WHO Expert Committee on Specifications for Pharmaceutical Preparations - WHO Technical Report Series, No. 908 - Thirty-seventh Report
(2003; 148 pages) View the PDF document
Table of Contents
View the documentWHO Expert Committee on Specifications for Pharmaceutical Preparations
View the document1. Introduction
Open this folder and view contents2. General policy
Open this folder and view contents3. Quality control - specifications and tests
View the document4. Quality control - international reference materials
Open this folder and view contents5. Quality control - national laboratories
Open this folder and view contents6. Quality assurance - good manufacturing practices
Open this folder and view contents7. Quality assurance - inspection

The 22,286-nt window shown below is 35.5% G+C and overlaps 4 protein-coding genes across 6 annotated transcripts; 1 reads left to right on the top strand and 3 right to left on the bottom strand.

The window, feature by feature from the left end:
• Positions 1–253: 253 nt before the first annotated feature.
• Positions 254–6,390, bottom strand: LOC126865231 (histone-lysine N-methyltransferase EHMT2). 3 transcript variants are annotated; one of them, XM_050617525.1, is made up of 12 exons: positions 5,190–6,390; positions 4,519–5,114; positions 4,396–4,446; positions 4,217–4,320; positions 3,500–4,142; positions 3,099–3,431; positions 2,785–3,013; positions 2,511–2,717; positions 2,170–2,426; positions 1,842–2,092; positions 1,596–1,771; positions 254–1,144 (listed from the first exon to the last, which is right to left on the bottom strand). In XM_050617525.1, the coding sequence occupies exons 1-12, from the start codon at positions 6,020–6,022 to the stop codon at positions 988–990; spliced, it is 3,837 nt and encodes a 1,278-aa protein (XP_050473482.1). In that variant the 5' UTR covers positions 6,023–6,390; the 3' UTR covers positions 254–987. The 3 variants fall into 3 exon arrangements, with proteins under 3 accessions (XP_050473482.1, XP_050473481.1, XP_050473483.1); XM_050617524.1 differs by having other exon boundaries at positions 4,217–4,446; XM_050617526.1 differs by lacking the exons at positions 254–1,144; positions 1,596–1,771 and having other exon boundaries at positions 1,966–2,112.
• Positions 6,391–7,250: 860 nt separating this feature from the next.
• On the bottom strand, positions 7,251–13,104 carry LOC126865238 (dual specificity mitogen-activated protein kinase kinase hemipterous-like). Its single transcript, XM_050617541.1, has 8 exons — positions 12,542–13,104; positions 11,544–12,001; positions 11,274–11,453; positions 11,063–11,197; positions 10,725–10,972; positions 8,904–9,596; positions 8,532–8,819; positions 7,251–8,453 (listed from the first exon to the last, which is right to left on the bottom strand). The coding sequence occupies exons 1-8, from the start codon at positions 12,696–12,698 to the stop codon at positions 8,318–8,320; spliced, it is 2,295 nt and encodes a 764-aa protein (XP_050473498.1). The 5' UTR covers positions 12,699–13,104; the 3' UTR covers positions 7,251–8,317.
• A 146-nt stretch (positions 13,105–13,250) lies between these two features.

Open this folder and view contents8. Quality assurance - distribution and trade-related
Open this folder and view contents9. Quality assurance - risk analysis
Open this folder and view contents10. Quality assurance - drug supply
Open this folder and view contents11. Quality assurance - storage
View the document12. International Nonproprietary Names (INNs) programme
Open this folder and view contents13. Miscellaneous
View the documentAcknowledgements
View the documentReferences
View the documentAnnex 1 Recommendations on risk of transmitting animal spongiform encephalopathy agents via medicinal products
View the documentAnnex 2 The International Pharmacopoeia: revised concepts and future perspectives
Open this folder and view contentsAnnex 3 Guidelines on Good Manufacturing Practices for radiopharmaceutical products
Open this folder and view contentsAnnex 4 Good Manufacturing Practices for pharmaceutical products: main principles
View the documentAnnex 5 Model certificate of Good Manufacturing Practices
View the documentAnnex 6 Guidance on Good Manufacturing Practices (GMP): inspection report